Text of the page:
Phasing out the used textile and leather products trade may not be the best way forward for EAC to achieve its goals. So what positive steps can we take to persuade them to change their mind? Complaints that it is going to impact negatively on us are, not surprisingly, falling on deaf ears. Using threats is likely to be counterproductive.
We need to consider how to collaborate with the EAC to ensure that the trade in used textiles and leather products promotes the sustained, inclusive and sustainable economic, social and environmental development providing decent work within the EAC and the exporting countries (reflecting the aspirations of the UN Sustainable Development Goal 8).
There are serious questions to be answered. Whose interests do we really want to protect? Are we looking at the banning of used textiles from a purely selfish perspective and is the challenge to the ban based on self-interest? Is the position we are taking to protect the trade fair enough to both the exporting countries and the EAC? Have we really considered the EAC’s point of view even if according to our logic it may have many flaws?
In an ideal world all stake holders in the used textile sector would work together to ensure that their business/ trading strategies consider the short term needs of the sector without compromising its long-term needs and continuity. We also need to think of sustainable ways to prevent problems that threaten the sector from happening in the first instance and/or recurring. e.g. How can exporting countries engage with other importing regions of the world to make it more attractive for them not to pass similar bans to those imposed by the EAC?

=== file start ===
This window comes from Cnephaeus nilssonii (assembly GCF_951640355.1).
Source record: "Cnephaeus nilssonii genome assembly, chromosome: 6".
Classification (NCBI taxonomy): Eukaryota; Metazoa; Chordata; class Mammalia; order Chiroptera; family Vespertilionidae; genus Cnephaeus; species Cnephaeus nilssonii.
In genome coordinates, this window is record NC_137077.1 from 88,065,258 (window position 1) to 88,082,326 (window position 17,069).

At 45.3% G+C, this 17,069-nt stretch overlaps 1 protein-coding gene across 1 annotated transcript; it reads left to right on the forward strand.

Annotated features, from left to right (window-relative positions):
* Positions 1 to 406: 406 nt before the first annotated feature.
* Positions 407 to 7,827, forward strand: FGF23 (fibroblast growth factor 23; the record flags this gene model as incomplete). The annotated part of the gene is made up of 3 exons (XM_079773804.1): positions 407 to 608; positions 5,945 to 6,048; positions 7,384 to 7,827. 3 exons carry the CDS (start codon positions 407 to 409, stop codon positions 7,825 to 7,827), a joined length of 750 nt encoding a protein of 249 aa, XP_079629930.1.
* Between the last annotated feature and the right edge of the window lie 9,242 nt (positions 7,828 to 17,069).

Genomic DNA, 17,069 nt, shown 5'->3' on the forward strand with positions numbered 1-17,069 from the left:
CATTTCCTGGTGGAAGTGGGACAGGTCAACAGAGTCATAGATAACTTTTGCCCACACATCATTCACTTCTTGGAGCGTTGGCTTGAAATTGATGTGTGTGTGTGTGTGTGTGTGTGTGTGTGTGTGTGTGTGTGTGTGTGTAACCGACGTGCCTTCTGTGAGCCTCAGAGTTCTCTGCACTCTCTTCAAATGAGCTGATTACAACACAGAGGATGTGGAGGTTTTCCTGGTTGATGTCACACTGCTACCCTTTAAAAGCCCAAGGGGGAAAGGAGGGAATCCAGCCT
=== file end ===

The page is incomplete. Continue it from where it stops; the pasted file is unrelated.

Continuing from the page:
Integration, collaboration and involvement are critical to ensure the sustainability and continuity of the used textile sector/trade. All stakeholders, through policies, strategies and approaches, need to clearly consider how their work impacts on other people or businesses including the countries they export to. Meaningful collaboration between the relevant bodies and stakeholders is required to encourage beneficial synergies that will enable the trade to be conducted fairly and with positive benefits to all trading partners maximised.
The authors of this article are: Dr. Einir Young, Director of Sustainability at Bangor University and Jalia Nabukalu Packwood, Sustainability Officer at Bangor University.
TEXTILE RECYCLING CONFERENCE, LONDON October 5
Dr Einir Young will be presenting at the Textile Recycling Conference on the 5th of October in London, and she will be talking more about this subject. For more information about the event, please email: firstname.lastname@example.org or visit the conference website.